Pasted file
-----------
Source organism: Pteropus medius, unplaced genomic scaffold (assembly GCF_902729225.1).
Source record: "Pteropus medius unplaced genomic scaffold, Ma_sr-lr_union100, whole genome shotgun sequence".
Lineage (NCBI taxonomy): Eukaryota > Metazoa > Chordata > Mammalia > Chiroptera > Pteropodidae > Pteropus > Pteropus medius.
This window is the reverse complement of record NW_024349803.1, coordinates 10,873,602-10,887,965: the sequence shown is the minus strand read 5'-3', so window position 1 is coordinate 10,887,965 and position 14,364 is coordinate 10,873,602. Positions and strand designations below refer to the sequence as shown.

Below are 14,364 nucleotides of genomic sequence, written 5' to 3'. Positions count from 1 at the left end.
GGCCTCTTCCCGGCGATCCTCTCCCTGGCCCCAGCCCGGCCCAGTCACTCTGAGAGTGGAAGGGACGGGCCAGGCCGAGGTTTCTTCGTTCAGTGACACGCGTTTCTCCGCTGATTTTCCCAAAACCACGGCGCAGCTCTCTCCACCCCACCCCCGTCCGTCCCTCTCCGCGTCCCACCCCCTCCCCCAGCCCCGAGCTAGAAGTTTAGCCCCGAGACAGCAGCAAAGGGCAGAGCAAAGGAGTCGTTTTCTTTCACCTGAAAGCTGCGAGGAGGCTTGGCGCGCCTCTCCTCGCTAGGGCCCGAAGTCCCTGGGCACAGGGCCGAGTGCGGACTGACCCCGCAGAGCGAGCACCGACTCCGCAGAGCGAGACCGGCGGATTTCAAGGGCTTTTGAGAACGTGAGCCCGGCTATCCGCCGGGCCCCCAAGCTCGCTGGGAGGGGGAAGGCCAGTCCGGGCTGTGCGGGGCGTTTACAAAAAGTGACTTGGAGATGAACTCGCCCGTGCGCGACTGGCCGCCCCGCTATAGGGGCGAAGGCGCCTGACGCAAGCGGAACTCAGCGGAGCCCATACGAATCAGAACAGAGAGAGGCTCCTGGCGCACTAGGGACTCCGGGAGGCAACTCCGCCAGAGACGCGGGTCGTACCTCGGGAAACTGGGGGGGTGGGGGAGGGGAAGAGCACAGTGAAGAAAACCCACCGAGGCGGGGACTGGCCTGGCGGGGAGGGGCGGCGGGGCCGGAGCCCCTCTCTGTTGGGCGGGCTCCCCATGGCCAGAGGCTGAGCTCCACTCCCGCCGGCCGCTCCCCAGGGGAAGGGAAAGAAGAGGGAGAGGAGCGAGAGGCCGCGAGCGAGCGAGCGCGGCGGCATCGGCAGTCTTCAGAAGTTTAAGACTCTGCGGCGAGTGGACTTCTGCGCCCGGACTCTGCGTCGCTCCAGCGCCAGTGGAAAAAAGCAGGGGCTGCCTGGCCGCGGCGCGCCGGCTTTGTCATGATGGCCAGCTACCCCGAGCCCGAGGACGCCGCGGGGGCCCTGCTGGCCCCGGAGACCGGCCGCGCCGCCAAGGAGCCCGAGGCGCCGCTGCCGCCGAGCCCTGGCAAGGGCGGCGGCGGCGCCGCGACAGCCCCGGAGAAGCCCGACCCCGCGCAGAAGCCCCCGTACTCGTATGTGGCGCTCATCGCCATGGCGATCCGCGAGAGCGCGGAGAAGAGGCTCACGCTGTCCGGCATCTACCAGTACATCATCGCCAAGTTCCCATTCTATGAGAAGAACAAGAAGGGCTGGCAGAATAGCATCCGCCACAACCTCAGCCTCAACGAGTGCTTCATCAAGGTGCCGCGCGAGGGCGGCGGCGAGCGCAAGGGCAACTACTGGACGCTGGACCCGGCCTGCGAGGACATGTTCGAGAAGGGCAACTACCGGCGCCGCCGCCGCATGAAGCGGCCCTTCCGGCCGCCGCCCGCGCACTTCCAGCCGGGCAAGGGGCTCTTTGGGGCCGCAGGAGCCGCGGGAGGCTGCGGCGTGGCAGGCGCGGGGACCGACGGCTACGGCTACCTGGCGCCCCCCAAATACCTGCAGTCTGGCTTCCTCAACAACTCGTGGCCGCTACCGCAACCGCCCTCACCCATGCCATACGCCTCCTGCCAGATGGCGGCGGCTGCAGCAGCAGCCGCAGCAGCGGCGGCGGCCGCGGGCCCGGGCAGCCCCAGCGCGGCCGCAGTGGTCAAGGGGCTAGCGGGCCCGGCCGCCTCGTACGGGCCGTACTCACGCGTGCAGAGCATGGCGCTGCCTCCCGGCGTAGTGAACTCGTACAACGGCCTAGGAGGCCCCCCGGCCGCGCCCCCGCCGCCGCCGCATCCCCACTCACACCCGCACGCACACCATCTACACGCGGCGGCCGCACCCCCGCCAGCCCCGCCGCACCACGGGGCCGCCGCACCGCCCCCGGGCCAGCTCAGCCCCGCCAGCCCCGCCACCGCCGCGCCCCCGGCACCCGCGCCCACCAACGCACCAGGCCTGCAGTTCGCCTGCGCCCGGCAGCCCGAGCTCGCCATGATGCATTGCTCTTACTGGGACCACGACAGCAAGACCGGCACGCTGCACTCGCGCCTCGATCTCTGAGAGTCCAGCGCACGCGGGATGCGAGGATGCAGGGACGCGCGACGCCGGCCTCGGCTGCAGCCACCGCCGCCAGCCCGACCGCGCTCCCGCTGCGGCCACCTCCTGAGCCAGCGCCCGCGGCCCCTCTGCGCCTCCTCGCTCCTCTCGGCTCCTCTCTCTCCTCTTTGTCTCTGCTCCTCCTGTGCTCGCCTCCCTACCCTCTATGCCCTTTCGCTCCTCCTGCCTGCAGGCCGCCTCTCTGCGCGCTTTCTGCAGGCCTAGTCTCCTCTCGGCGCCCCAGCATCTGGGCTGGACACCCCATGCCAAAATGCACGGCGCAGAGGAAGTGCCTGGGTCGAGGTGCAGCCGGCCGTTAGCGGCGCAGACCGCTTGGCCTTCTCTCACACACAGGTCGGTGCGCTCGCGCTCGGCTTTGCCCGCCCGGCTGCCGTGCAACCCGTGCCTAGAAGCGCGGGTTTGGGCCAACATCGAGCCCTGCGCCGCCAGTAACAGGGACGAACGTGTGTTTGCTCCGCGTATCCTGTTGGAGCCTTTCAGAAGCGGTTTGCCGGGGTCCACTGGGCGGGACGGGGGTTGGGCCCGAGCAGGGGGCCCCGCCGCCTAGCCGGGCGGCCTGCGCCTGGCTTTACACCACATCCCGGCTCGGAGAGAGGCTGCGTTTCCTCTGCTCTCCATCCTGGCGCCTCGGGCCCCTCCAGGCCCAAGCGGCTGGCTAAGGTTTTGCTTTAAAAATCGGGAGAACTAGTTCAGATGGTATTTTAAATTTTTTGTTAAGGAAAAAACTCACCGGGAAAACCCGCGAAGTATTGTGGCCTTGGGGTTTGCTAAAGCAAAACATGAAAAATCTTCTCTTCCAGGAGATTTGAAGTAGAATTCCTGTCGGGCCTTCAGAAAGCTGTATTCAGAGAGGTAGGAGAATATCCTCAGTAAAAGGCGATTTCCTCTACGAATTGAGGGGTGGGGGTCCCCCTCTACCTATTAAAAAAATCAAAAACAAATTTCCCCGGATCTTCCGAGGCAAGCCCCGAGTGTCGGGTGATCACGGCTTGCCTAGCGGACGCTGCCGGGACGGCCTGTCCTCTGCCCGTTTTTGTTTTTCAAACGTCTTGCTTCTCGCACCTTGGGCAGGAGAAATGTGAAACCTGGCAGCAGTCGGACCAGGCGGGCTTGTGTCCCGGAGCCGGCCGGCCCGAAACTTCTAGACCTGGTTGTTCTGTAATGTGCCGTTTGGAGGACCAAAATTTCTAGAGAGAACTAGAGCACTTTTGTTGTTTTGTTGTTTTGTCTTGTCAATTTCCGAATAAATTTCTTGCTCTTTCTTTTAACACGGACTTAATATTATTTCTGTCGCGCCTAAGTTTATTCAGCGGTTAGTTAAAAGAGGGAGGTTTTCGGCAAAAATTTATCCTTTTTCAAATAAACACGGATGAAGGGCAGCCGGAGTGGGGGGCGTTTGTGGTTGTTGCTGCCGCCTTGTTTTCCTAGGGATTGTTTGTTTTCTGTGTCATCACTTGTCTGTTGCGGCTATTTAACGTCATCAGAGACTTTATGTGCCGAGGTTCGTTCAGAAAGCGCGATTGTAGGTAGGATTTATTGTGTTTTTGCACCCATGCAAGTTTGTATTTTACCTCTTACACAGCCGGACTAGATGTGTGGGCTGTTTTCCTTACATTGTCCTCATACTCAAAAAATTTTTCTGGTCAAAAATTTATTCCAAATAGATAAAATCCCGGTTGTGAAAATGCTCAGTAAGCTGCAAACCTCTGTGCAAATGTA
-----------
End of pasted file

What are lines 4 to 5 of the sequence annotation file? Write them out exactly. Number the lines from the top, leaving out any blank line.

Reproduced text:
This window is the reverse complement of record NW_024349803.1, coordinates 10,873,602-10,887,965: the sequence shown is the minus strand read 5'-3', so window position 1 is coordinate 10,887,965 and position 14,364 is coordinate 10,873,602. Positions and strand designations below refer to the sequence as shown.

Below are 14,364 nucleotides of genomic sequence, written 5' to 3'. Positions count from 1 at the left end.